2014 Charlotte Hornets Summer League 3-on-3 Recap -

2014 Charlotte Hornets Summer League 3-on-3 Recap

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1. Who helped their stock with the Hornets the most thus far this summer?

Doug @QCHDoug:  Hairston needed to prove something to fans, coaches and himself and I think he did that. After all of the offseason troubles, he was able to do exactly what he said he was going to do, which was let his play do the responding. Both Hairston and Vonleh proved that they are the players, for better and worse, that we drafted. That’s a big sigh of relief. Drafting young players is, despite all of the data we have, an imprecise science. To see that P.J. was able to shoot anywhere in the gym, show a willingness to attack the basket and not let his offseason issues take him out of his game are all good signs that we made a decent gamble with Hairston late in the first round. 

Spencer @QCHSpencer:  Josh Davis. The undrafted rookie averaged 8.9 PPG (51.3% FG) & 10.1 RPG during seven games in Vegas. Davis was arguably the most versatile defender in all of summer league, guarding everything from ball-handlers to centers during SL.

Davis certainly has his offensive deficiencies – he basically has no jump-shot and has no go-to move with the ball in his hands, but I’ll bet you can’t find a more active player on the offensive glass, keeping balls alive. Simply put, he’s an extremely high energy go-getter that refuses to be denied on both ends of the floor. Think Kawhi Leonard minus the offensive prowess.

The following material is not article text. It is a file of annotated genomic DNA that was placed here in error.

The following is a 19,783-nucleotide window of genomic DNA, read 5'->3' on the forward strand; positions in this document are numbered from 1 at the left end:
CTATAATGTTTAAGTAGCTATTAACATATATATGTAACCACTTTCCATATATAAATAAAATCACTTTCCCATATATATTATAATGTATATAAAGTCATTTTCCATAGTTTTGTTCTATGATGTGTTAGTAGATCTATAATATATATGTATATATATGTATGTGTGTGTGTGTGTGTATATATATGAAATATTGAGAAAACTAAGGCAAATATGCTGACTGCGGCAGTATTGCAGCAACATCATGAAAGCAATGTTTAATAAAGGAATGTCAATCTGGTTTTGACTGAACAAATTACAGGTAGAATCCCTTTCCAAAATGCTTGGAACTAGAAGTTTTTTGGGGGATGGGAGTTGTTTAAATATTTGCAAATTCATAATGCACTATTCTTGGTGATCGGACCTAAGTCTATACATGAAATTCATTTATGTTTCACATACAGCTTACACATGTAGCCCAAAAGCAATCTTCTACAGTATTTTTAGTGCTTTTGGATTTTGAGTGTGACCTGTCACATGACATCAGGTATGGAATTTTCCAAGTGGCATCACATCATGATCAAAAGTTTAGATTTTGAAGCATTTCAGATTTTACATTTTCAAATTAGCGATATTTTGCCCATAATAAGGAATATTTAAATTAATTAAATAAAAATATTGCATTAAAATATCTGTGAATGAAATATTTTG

I would expect for Josh Davis to get an NBA training camp invite. It might not be in Charlotte because he’s not a great fit for this roster as it’s constructed, but this guy is a coaches dream, so someone will give him a shot.
Michael @therealmkbizzy:  Josh Davis was extremely impressive, especially considering his undrafted status. He ended summer league with respectable averages of 8.6 points and 10.1 rebounds, and showed that he may deserve a training camp invite, if nothing else.The player with the most to prove however, was P.J. Hairston. While his play was far from perfect, he showed some of the promise, potential, and ability that the Hornets were high on when they drafted him. While he needs to improve his passing and playmaking, and also needs to increase his efficiency on the offensive end, he showed that he belongs in the league. Hairston was tagged as ‘NBA-ready’ after his D-League stint, but he needed to show the readiness in order to grab real rotation minutes as a rookie, which he did. Hairston finished tenth total in summer league scoring at 18 points per, while showing some range and versatility. While there is much to be improved upon, Hairston showed strong signs as an offensive option, and his summer league performance likely helped his Hornets stock.

2. After their summer league showing, what kind of roles do you expect for the Hornets’ first-round picks (Vonleh & Hairston) in the upcoming season?

Doug:  Limited, save for injuries. Coach Clifford has made it clear that these are both prospects on a team that is growing older together. Vonleh especially fits the term “prospect” as I and others feel he’s going to need a few off-seasons to develop his awareness and touch around the rim. While P.J. might be more ready now because of his D-League experience and translatable skill as a three point specialist. His game still has a ways to go before it is complete enough to deal with substantial minutes in a rotation. Cutting down on turnovers, taking fewer chances on defense and shot selection will be hills Hairston will climb before inevitably starting for an NBA team.